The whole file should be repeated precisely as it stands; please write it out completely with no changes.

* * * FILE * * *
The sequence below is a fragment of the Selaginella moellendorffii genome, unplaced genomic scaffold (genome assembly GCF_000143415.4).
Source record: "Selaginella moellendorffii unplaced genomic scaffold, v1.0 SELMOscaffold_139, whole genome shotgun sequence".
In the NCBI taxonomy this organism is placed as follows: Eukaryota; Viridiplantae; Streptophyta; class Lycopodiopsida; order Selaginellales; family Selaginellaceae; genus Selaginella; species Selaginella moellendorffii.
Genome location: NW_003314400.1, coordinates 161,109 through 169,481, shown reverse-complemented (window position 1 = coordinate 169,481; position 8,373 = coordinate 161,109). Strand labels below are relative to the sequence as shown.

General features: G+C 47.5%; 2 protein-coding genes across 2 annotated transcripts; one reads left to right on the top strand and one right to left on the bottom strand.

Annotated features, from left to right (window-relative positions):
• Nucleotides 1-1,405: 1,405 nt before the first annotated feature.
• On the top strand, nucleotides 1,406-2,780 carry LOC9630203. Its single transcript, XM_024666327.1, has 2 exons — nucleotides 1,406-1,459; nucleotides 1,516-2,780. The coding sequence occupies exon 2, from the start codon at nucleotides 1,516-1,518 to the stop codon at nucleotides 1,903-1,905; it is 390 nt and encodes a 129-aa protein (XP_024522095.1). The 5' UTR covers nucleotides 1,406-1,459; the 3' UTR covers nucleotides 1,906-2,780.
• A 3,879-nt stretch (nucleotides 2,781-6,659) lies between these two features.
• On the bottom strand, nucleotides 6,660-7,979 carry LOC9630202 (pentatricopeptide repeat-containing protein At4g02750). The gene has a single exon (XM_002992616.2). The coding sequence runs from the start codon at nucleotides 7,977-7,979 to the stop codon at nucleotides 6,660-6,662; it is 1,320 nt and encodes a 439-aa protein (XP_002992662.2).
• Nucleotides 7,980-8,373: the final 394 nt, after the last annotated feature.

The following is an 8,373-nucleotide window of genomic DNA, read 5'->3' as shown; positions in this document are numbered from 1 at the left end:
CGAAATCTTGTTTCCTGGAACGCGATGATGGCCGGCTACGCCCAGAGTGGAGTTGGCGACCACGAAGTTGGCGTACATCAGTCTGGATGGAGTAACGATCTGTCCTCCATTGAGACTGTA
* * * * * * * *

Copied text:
The sequence below is a fragment of the Selaginella moellendorffii genome, unplaced genomic scaffold (genome assembly GCF_000143415.4).
Source record: "Selaginella moellendorffii unplaced genomic scaffold, v1.0 SELMOscaffold_139, whole genome shotgun sequence".
In the NCBI taxonomy this organism is placed as follows: Eukaryota; Viridiplantae; Streptophyta; class Lycopodiopsida; order Selaginellales; family Selaginellaceae; genus Selaginella; species Selaginella moellendorffii.
Genome location: NW_003314400.1, coordinates 161,109 through 169,481, shown reverse-complemented (window position 1 = coordinate 169,481; position 8,373 = coordinate 161,109). Strand labels below are relative to the sequence as shown.

General features: G+C 47.5%; 2 protein-coding genes across 2 annotated transcripts; one reads left to right on the top strand and one right to left on the bottom strand.

Annotated features, from left to right (window-relative positions):
• Nucleotides 1-1,405: 1,405 nt before the first annotated feature.
• On the top strand, nucleotides 1,406-2,780 carry LOC9630203. Its single transcript, XM_024666327.1, has 2 exons — nucleotides 1,406-1,459; nucleotides 1,516-2,780. The coding sequence occupies exon 2, from the start codon at nucleotides 1,516-1,518 to the stop codon at nucleotides 1,903-1,905; it is 390 nt and encodes a 129-aa protein (XP_024522095.1). The 5' UTR covers nucleotides 1,406-1,459; the 3' UTR covers nucleotides 1,906-2,780.
• A 3,879-nt stretch (nucleotides 2,781-6,659) lies between these two features.
• On the bottom strand, nucleotides 6,660-7,979 carry LOC9630202 (pentatricopeptide repeat-containing protein At4g02750). The gene has a single exon (XM_002992616.2). The coding sequence runs from the start codon at nucleotides 7,977-7,979 to the stop codon at nucleotides 6,660-6,662; it is 1,320 nt and encodes a 439-aa protein (XP_002992662.2).
• Nucleotides 7,980-8,373: the final 394 nt, after the last annotated feature.

The following is an 8,373-nucleotide window of genomic DNA, read 5'->3' as shown; positions in this document are numbered from 1 at the left end:
CGAAATCTTGTTTCCTGGAACGCGATGATGGCCGGCTACGCCCAGAGTGGAGTTGGCGACCACGAAGTTGGCGTACATCAGTCTGGATGGAGTAACGATCTGTCCTCCATTGAGACTGTA